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This not-so-simple puzzle asked by my teacher today, given:

2 + 2 = 3

4 + 8 = 27

3 + 4 = 8

So, the answer for:

5 + 32 = ?

I'm new here so pardon my mistakes. Please let me know what you guys thinks about this riddle.

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    $\begingroup$ This sort of puzzle can have an infinite number of answers and as such doesn't make for a good puzzle. See here: puzzling.meta.stackexchange.com/questions/5712/… $\endgroup$
    – edderiofer
    Commented Jul 10, 2017 at 14:44
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    $\begingroup$ @edderiofer Well, this isn't quite a number-sequence puzzle. It's more of a pattern puzzle. $\endgroup$ Commented Jul 10, 2017 at 14:46
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    $\begingroup$ @Randal'Thor Pretty sure the same objection still applies though. There are a potentially infinite number of functions that could be represented by "+", or it might not even be a function but three somewhat-related sequences. $\endgroup$
    – edderiofer
    Commented Jul 10, 2017 at 15:06
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    $\begingroup$ I kinda detest these types of questions which distort my sense of adding numbers :/ $\endgroup$
    – ABcDexter
    Commented Aug 9, 2017 at 17:24
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    $\begingroup$ @ABcDexter Study some abstract algebra; might change your mind ;) $\endgroup$
    – Galen
    Commented Apr 25, 2020 at 5:26

4 Answers 4

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Let each equation be represented as $a+b=c$

I observed that in the first equation $a * (b - 1)$ gives us $2 * 1 = 2$,
and in the second it gives us $4 * 7 = 28$,
and finally in the third it gives us $3 * 3 = 9$.

These numbers all differ from their respective answers by 1, and I thought that could be represented by adding a term to the above multiple, $(-1) ^ x$ where $x$ represents the boolean value of $a < b$.

Using this logic, $5 + 32$ would equal $5 * 31 + (-1) ^ 1 = 154$.

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Rearranging the statements:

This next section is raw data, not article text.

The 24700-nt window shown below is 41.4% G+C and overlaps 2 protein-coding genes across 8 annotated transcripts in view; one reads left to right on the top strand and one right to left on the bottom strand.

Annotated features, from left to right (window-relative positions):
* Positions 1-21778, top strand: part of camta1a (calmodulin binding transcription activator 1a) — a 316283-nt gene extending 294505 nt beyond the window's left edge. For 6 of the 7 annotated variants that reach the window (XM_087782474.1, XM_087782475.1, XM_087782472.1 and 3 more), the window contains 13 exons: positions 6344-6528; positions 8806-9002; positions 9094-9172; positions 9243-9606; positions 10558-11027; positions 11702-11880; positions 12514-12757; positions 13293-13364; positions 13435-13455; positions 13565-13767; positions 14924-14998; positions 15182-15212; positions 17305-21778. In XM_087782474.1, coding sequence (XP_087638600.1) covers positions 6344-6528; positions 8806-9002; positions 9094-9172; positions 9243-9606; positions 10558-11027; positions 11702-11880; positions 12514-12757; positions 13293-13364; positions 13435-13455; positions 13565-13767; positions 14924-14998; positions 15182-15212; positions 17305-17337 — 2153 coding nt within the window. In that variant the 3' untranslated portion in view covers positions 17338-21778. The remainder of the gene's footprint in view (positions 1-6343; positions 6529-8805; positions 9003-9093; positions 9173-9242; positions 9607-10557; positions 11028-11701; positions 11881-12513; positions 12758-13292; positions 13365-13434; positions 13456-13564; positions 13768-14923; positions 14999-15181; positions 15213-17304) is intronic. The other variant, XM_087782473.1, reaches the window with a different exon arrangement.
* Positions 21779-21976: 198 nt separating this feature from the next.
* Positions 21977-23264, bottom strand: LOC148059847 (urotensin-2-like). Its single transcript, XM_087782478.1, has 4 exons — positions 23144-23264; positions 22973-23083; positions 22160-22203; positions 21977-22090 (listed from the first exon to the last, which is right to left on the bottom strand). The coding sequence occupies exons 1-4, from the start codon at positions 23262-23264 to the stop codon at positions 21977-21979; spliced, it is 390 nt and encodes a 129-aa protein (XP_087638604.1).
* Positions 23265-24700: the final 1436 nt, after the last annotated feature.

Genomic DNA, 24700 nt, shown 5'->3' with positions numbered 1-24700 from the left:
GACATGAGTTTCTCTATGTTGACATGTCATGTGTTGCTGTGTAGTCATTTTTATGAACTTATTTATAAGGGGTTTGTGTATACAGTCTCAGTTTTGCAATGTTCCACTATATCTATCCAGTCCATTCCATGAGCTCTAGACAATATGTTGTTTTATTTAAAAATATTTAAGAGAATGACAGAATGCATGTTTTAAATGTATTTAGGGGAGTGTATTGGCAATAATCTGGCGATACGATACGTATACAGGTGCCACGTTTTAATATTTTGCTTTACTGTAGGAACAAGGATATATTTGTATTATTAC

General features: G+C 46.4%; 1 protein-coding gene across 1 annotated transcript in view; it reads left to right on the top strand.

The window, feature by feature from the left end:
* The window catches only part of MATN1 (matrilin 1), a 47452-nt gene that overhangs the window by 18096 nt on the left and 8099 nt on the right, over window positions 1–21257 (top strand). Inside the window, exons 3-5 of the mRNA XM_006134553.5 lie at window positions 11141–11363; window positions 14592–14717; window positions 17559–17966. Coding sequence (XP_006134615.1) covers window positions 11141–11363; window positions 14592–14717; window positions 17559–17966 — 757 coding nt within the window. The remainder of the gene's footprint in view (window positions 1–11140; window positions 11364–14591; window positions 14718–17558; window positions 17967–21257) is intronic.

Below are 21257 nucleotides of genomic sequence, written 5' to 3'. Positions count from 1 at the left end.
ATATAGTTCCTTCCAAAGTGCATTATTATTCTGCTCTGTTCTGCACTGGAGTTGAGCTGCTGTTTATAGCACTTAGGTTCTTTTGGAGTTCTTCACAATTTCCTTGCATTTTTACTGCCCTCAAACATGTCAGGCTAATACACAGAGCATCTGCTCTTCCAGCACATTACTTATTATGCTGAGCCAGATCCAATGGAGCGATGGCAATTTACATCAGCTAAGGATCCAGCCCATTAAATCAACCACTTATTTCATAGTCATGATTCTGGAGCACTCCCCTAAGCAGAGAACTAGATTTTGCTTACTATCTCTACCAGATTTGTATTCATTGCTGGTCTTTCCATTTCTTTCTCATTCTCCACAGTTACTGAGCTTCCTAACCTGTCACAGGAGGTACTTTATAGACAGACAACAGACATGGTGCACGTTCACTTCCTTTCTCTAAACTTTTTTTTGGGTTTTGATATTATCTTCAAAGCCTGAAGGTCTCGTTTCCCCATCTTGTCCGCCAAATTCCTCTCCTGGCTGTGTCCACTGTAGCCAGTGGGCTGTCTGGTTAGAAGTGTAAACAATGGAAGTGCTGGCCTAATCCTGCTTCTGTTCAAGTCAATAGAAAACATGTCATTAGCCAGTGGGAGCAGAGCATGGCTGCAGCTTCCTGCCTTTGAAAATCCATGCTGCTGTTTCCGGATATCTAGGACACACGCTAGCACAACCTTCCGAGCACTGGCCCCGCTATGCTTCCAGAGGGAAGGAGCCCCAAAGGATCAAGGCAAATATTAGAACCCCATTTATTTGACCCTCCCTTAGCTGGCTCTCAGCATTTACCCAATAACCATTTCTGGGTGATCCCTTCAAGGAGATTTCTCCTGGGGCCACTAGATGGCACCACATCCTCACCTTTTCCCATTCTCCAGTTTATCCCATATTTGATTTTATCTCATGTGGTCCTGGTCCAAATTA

$2+2=3$
$3+4=8$
$4+8=27$

We see a pattern develop:

$(n+1) + 2^n = x$

If the first equation resulted in $1$, then $x = n^3$ is a solution. If the second equation resulted in $9$, then $x = 3^n$ is a solution. Alas, neither of these is the case.

Additionally, the final request pairs $5$ with $32$, which would have ordinarily been paired with $16$ if following the suggested pattern.

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    $\begingroup$ You can describe it as n + 2^(fib(n)) = x $\endgroup$
    – geokavel
    Commented Jul 22, 2017 at 1:51
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One convoluted potential answer:

$2+2=3$
$4+8=27$
$3+4=8$

Step one: Express teach term as its most reduced exponential

$2^1 + 2^1 = 3^1$
$2^2 + 2^3 = 3^3$
$3^1 + 2^2 = 2^3$

Step two: Multiply instead of exponentiate

$2*1 + 2*1 = 3*1$
$2*2 + 2*3 = 3*3$
$3*1 + 2*2 = 2*3$

or

$2+2=3$
$4+6=9$
$3+4=6$

Step 3: Note the left side is always 1 greater than the right

SO:

5 + 32= 49

because

$5^1 + 2^5 =(7^2) + 1$
$5*1 + 2*5 =(7*2) + 1$
$5+10=(14) + 1$

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  • $\begingroup$ $2^7$ could also be a solution since exponent might be bigger than base like in the third equation, right? $\endgroup$
    – Gilgamesh
    Commented Oct 29, 2020 at 16:25
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My answer to $5+32$ is $135$

Reasoning:

The given numbers can be written as follows:

$2*2^1-1^2=3$

$3*2^2-2^2=8$

$4*2^3-3^2=27$

$5*2^5-5^2=135$

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  • $\begingroup$ Similar: $5*2^4-5^2=55$ $\endgroup$
    – z100
    Commented Oct 27, 2020 at 18:32

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